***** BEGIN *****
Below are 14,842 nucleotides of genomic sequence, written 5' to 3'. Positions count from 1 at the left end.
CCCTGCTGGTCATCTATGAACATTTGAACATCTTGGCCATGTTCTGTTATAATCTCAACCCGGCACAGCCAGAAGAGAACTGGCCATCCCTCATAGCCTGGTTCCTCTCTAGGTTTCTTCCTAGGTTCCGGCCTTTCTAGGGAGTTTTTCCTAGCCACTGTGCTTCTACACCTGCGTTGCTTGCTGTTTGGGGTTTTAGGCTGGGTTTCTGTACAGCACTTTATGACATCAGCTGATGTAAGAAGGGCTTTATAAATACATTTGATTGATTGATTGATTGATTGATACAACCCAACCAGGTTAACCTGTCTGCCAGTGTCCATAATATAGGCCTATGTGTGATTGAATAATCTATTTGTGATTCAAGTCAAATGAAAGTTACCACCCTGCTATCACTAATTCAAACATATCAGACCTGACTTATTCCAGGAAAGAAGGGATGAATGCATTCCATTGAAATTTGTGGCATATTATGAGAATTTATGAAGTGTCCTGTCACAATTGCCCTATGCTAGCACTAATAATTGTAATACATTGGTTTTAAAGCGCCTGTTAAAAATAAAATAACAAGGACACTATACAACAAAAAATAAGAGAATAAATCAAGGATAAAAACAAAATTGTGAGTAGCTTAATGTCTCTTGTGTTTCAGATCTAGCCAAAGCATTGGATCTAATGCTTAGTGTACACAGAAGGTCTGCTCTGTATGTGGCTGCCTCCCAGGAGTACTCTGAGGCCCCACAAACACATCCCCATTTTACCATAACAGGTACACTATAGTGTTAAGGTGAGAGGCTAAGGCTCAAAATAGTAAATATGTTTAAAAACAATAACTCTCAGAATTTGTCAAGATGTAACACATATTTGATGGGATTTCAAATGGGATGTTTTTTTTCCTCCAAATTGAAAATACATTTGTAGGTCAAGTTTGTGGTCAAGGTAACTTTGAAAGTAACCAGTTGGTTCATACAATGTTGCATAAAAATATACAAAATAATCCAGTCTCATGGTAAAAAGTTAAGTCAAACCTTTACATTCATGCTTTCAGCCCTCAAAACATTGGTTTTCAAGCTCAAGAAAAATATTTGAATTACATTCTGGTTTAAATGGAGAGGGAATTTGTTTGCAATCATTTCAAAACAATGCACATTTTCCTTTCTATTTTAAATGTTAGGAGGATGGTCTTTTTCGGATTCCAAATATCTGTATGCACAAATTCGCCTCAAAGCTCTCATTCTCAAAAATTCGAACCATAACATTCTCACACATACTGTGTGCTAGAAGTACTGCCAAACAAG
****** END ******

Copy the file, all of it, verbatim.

Below are 14,842 nucleotides of genomic sequence, written 5' to 3'. Positions count from 1 at the left end.
CCCTGCTGGTCATCTATGAACATTTGAACATCTTGGCCATGTTCTGTTATAATCTCAACCCGGCACAGCCAGAAGAGAACTGGCCATCCCTCATAGCCTGGTTCCTCTCTAGGTTTCTTCCTAGGTTCCGGCCTTTCTAGGGAGTTTTTCCTAGCCACTGTGCTTCTACACCTGCGTTGCTTGCTGTTTGGGGTTTTAGGCTGGGTTTCTGTACAGCACTTTATGACATCAGCTGATGTAAGAAGGGCTTTATAAATACATTTGATTGATTGATTGATTGATTGATACAACCCAACCAGGTTAACCTGTCTGCCAGTGTCCATAATATAGGCCTATGTGTGATTGAATAATCTATTTGTGATTCAAGTCAAATGAAAGTTACCACCCTGCTATCACTAATTCAAACATATCAGACCTGACTTATTCCAGGAAAGAAGGGATGAATGCATTCCATTGAAATTTGTGGCATATTATGAGAATTTATGAAGTGTCCTGTCACAATTGCCCTATGCTAGCACTAATAATTGTAATACATTGGTTTTAAAGCGCCTGTTAAAAATAAAATAACAAGGACACTATACAACAAAAAATAAGAGAATAAATCAAGGATAAAAACAAAATTGTGAGTAGCTTAATGTCTCTTGTGTTTCAGATCTAGCCAAAGCATTGGATCTAATGCTTAGTGTACACAGAAGGTCTGCTCTGTATGTGGCTGCCTCCCAGGAGTACTCTGAGGCCCCACAAACACATCCCCATTTTACCATAACAGGTACACTATAGTGTTAAGGTGAGAGGCTAAGGCTCAAAATAGTAAATATGTTTAAAAACAATAACTCTCAGAATTTGTCAAGATGTAACACATATTTGATGGGATTTCAAATGGGATGTTTTTTTTCCTCCAAATTGAAAATACATTTGTAGGTCAAGTTTGTGGTCAAGGTAACTTTGAAAGTAACCAGTTGGTTCATACAATGTTGCATAAAAATATACAAAATAATCCAGTCTCATGGTAAAAAGTTAAGTCAAACCTTTACATTCATGCTTTCAGCCCTCAAAACATTGGTTTTCAAGCTCAAGAAAAATATTTGAATTACATTCTGGTTTAAATGGAGAGGGAATTTGTTTGCAATCATTTCAAAACAATGCACATTTTCCTTTCTATTTTAAATGTTAGGAGGATGGTCTTTTTCGGATTCCAAATATCTGTATGCACAAATTCGCCTCAAAGCTCTCATTCTCAAAAATTCGAACCATAACATTCTCACACATACTGTGTGCTAGAAGTACTGCCAAACAAG